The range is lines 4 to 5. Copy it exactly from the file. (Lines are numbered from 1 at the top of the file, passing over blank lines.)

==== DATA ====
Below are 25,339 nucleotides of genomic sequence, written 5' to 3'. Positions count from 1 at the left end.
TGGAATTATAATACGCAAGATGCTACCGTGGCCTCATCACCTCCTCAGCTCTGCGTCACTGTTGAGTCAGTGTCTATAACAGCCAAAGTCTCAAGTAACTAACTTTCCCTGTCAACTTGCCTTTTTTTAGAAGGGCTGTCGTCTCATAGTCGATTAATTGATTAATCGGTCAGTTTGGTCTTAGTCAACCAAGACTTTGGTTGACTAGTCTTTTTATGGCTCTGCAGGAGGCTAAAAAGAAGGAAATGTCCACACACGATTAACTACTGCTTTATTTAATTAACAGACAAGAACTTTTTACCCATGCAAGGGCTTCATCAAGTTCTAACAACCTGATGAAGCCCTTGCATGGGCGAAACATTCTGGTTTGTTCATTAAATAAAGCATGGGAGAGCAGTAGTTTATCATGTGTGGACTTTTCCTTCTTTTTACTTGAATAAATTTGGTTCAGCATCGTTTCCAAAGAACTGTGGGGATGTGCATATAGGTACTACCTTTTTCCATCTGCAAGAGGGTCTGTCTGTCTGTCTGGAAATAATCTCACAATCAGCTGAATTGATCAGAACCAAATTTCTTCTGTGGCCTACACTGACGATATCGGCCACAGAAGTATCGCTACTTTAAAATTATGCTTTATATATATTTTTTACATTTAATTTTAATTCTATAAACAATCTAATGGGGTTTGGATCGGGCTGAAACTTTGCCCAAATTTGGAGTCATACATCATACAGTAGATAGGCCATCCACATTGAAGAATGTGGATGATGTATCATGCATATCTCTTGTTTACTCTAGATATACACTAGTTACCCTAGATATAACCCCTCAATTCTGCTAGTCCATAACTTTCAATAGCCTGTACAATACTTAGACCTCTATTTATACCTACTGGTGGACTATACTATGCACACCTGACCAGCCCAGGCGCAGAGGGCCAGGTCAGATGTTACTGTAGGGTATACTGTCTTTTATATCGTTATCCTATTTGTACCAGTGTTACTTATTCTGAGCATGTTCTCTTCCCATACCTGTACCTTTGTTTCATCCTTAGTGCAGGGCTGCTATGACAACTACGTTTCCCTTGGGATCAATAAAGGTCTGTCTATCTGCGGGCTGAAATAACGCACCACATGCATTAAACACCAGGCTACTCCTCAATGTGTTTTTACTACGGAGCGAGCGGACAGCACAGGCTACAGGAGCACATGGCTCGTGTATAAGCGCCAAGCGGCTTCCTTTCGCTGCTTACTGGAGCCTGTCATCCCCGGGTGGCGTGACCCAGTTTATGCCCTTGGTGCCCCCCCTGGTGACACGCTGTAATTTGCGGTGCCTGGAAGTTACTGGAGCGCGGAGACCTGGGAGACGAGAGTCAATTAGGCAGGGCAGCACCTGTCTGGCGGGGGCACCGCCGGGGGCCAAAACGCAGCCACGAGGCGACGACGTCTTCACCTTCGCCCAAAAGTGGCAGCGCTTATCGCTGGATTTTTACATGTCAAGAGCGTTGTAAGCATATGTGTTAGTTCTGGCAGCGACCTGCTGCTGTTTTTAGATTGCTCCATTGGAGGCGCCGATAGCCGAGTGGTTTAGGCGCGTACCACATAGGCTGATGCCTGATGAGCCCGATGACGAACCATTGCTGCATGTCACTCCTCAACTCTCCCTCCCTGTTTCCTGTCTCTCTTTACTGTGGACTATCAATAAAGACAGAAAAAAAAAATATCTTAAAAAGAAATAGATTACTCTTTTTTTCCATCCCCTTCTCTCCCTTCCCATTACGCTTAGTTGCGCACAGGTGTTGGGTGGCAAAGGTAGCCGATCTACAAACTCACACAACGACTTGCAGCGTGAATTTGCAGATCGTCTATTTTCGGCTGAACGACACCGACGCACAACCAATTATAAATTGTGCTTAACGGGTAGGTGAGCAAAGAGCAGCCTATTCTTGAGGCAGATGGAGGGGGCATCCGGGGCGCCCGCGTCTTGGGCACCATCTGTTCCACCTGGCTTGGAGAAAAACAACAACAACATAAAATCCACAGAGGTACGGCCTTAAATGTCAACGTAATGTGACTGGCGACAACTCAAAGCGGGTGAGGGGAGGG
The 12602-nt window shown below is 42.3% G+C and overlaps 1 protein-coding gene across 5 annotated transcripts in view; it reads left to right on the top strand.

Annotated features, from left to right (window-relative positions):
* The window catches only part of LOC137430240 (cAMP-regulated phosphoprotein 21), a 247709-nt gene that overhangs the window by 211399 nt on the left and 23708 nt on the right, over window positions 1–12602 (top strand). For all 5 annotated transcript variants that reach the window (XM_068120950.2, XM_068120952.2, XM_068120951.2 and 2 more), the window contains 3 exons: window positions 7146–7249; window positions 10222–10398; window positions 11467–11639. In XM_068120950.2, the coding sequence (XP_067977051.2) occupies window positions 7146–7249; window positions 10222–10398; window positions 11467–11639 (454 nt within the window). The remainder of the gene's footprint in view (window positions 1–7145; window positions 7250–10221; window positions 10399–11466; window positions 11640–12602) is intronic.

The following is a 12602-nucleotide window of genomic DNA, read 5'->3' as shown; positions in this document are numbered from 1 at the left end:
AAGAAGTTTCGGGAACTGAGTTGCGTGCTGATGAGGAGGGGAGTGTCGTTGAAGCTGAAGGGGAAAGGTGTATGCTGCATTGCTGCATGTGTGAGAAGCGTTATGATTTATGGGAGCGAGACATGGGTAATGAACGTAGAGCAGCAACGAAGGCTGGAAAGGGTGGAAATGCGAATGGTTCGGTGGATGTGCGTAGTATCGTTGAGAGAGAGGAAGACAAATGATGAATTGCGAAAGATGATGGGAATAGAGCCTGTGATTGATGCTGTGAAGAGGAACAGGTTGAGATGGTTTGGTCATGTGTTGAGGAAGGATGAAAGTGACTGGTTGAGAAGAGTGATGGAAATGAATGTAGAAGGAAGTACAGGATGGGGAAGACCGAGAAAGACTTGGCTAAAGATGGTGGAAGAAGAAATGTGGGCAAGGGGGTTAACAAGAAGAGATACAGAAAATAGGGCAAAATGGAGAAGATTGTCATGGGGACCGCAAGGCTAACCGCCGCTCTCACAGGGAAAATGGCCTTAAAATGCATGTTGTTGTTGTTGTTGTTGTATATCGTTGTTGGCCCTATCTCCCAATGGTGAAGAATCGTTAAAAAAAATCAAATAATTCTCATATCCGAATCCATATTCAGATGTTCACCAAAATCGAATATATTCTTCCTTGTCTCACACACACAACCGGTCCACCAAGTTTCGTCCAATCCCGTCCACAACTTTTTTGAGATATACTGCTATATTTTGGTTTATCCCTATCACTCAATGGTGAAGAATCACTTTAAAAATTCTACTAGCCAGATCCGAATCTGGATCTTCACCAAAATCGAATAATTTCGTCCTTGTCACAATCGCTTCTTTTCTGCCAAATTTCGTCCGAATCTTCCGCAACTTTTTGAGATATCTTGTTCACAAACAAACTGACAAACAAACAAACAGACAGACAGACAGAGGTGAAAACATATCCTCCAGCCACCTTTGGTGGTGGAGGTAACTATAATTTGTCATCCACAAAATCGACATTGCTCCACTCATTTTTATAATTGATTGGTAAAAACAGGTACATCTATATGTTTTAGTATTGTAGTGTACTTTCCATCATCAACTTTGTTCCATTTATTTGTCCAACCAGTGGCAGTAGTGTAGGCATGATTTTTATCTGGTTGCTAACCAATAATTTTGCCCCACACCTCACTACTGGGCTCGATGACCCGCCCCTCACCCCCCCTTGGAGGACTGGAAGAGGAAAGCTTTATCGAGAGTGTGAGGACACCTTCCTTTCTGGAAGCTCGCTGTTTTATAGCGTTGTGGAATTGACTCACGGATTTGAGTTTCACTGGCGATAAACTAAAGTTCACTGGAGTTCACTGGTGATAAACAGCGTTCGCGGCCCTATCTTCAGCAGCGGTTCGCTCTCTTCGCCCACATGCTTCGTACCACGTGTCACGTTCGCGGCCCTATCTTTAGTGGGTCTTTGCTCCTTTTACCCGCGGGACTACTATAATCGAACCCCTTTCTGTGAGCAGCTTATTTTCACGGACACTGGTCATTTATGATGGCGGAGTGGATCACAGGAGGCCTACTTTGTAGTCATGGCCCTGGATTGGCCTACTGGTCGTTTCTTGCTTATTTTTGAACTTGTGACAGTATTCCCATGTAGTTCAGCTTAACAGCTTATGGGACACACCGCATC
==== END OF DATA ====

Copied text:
Annotated features, from left to right (window-relative positions):
* The window catches only part of LOC137430240 (cAMP-regulated phosphoprotein 21), a 247709-nt gene that overhangs the window by 211399 nt on the left and 23708 nt on the right, over window positions 1–12602 (top strand). For all 5 annotated transcript variants that reach the window (XM_068120950.2, XM_068120952.2, XM_068120951.2 and 2 more), the window contains 3 exons: window positions 7146–7249; window positions 10222–10398; window positions 11467–11639. In XM_068120950.2, the coding sequence (XP_067977051.2) occupies window positions 7146–7249; window positions 10222–10398; window positions 11467–11639 (454 nt within the window). The remainder of the gene's footprint in view (window positions 1–7145; window positions 7250–10221; window positions 10399–11466; window positions 11640–12602) is intronic.